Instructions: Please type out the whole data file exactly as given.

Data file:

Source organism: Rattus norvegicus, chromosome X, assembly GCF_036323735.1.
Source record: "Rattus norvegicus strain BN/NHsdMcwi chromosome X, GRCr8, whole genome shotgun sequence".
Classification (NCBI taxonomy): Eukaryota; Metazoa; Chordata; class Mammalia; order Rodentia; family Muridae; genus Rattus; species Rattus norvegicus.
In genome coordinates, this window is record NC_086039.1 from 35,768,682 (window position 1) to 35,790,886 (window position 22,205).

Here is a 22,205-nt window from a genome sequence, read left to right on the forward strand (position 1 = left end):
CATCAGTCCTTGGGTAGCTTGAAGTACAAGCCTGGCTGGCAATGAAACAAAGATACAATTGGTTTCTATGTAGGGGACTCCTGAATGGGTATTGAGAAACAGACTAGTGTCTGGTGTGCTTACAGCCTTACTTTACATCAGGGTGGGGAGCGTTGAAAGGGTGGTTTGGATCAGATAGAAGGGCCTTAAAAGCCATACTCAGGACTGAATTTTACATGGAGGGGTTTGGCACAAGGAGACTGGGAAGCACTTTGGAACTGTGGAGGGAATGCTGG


Source organism: Rattus norvegicus, chromosome X, assembly GCF_036323735.1.
Source record: "Rattus norvegicus strain BN/NHsdMcwi chromosome X, GRCr8, whole genome shotgun sequence".
Classification (NCBI taxonomy): Eukaryota; Metazoa; Chordata; class Mammalia; order Rodentia; family Muridae; genus Rattus; species Rattus norvegicus.
In genome coordinates, this window is record NC_086039.1 from 35,768,682 (window position 1) to 35,790,886 (window position 22,205).

Here is a 22,205-nt window from a genome sequence, read left to right on the forward strand (position 1 = left end):
CATCAGTCCTTGGGTAGCTTGAAGTACAAGCCTGGCTGGCAATGAAACAAAGATACAATTGGTTTCTATGTAGGGGACTCCTGAATGGGTATTGAGAAACAGACTAGTGTCTGGTGTGCTTACAGCCTTACTTTACATCAGGGTGGGGAGCGTTGAAAGGGTGGTTTGGATCAGATAGAAGGGCCTTAAAAGCCATACTCAGGACTGAATTTTACATGGAGGGGTTTGGCACAAGGAGACTGGGAAGCACTTTGGAACTGTGGAGGGAATGCTGG